SirT1 gain of function increases energy efficiency and prevents diabetes in mice.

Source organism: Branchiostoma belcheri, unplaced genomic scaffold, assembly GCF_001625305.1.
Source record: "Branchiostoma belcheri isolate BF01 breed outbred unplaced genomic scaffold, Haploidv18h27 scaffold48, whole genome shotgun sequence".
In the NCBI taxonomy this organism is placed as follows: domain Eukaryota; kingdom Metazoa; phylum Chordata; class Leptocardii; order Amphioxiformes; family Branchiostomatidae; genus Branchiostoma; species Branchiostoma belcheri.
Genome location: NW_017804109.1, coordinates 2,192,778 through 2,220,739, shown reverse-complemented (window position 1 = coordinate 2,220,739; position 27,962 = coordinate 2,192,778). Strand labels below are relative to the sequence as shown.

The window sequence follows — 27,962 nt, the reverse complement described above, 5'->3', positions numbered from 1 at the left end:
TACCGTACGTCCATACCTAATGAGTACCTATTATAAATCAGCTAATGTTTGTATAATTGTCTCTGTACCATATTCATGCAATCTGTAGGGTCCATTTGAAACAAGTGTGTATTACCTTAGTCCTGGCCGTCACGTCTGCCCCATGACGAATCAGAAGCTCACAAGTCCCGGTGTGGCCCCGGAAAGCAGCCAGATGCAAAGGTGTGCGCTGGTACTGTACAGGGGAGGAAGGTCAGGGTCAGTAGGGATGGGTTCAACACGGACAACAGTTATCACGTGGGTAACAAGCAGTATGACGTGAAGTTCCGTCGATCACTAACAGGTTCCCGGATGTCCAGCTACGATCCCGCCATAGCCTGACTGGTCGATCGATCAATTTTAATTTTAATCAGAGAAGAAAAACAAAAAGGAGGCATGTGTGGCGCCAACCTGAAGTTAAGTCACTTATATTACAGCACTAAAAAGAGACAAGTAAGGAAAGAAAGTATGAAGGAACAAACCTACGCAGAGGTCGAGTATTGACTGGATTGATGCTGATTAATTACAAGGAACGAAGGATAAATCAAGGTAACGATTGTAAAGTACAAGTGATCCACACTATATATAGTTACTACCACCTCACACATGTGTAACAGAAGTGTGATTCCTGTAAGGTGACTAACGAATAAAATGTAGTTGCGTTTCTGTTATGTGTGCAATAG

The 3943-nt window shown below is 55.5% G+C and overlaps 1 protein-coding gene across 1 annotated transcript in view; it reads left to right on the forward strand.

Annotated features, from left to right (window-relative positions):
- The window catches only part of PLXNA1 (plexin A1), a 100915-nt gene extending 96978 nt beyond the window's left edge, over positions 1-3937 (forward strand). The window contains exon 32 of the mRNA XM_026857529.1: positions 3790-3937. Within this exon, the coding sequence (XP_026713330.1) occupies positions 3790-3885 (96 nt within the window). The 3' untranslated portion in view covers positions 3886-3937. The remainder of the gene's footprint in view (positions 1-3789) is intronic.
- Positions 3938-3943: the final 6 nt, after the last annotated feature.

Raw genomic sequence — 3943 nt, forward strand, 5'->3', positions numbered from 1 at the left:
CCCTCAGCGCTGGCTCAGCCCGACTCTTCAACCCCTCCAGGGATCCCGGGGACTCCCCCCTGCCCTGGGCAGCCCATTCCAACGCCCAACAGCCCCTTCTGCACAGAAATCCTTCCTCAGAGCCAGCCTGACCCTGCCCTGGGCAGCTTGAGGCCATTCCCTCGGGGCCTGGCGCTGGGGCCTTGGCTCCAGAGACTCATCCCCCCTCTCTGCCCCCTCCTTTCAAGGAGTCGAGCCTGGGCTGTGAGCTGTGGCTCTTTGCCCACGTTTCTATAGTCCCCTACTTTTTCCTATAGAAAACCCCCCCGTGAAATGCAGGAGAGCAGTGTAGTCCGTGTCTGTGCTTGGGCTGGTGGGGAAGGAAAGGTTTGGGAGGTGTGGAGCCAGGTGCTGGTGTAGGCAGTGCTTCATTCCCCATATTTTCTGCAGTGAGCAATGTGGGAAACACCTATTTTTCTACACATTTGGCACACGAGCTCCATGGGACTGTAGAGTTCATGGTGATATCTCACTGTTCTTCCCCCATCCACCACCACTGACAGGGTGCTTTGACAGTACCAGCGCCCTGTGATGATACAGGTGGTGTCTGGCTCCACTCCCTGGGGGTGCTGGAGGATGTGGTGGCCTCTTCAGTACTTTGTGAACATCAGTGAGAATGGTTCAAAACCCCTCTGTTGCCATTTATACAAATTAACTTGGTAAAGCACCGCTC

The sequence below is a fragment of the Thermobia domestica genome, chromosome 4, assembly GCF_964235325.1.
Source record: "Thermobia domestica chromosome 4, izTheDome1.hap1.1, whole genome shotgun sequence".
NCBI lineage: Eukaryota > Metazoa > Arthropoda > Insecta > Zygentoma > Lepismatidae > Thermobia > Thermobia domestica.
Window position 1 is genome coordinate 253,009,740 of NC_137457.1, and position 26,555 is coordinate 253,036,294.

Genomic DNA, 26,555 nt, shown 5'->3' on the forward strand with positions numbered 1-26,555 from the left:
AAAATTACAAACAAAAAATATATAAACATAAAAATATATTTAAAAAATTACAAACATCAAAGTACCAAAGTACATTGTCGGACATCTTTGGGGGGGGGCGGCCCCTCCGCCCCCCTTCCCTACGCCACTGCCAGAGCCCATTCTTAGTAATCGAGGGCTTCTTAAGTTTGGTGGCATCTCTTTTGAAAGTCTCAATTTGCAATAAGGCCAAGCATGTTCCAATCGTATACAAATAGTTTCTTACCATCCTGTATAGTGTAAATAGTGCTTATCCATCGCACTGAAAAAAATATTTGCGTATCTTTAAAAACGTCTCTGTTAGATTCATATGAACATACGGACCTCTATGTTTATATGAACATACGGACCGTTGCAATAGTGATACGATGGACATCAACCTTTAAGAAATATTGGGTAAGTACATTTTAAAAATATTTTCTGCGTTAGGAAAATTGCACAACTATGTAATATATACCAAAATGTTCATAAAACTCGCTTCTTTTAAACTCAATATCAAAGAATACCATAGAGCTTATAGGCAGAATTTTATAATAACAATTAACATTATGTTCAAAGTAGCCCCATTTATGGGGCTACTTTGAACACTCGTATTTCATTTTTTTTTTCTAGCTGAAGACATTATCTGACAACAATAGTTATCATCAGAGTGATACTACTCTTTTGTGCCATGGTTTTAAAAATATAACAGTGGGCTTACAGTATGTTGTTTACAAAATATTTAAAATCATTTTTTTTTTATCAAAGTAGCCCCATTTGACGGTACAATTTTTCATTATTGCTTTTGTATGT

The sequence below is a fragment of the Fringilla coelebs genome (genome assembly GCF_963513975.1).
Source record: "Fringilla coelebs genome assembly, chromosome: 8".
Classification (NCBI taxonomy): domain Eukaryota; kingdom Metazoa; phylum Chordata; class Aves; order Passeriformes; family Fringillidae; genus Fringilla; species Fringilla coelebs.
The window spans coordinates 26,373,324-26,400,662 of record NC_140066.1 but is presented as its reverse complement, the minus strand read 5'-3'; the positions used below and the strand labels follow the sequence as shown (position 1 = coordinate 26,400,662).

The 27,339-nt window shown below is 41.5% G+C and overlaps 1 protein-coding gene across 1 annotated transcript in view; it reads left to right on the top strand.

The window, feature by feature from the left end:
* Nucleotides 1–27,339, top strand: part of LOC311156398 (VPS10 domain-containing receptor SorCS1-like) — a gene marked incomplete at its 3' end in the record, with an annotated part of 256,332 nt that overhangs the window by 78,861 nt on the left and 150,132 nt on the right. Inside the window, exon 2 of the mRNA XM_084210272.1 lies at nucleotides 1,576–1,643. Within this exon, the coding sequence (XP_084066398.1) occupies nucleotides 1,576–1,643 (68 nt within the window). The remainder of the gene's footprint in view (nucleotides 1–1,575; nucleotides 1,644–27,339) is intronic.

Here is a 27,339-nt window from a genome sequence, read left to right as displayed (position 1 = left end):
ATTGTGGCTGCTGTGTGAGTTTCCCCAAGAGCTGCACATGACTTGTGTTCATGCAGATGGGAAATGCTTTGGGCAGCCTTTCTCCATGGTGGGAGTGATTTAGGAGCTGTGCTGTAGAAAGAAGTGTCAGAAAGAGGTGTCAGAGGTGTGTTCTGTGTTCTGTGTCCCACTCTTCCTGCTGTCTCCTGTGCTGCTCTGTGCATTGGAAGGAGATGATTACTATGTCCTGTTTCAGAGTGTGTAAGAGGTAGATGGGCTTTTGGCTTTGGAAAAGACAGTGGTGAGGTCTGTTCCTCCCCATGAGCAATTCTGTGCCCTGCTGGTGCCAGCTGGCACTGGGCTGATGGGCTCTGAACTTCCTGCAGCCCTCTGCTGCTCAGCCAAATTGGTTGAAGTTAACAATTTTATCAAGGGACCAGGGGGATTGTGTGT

In yeast, worms, and flies, an extra copy of the gene encoding the Sirtuin Sir2 increases metabolic efficiency, as does administration of polyphenols like resveratrol, thought to act through Sirtuins. But evidence that Sirtuin gain of function results in increased metabolic efficiency in mammals is limited. We generated transgenic mice with moderate overexpression of SirT1, designed to mimic the Sirtuin gain of function that improves metabolism in C. elegans. These mice exhibit normal insulin sensitivity but decreased food intake and locomotor activity, resulting in decreased energy expenditure. However, in various models of insulin resistance and diabetes, SirT1 transgenics display improved glucose tolerance due to decreased hepatic glucose production and increased adiponectin levels, without changes in body weight or composition. We conclude that SirT1 gain of function primes the organism for metabolic adaptation to insulin resistance, increasing hepatic insulin sensitivity and decreasing whole-body energy requirements. These findings have important implications for Sirtuin-based therapies in humans.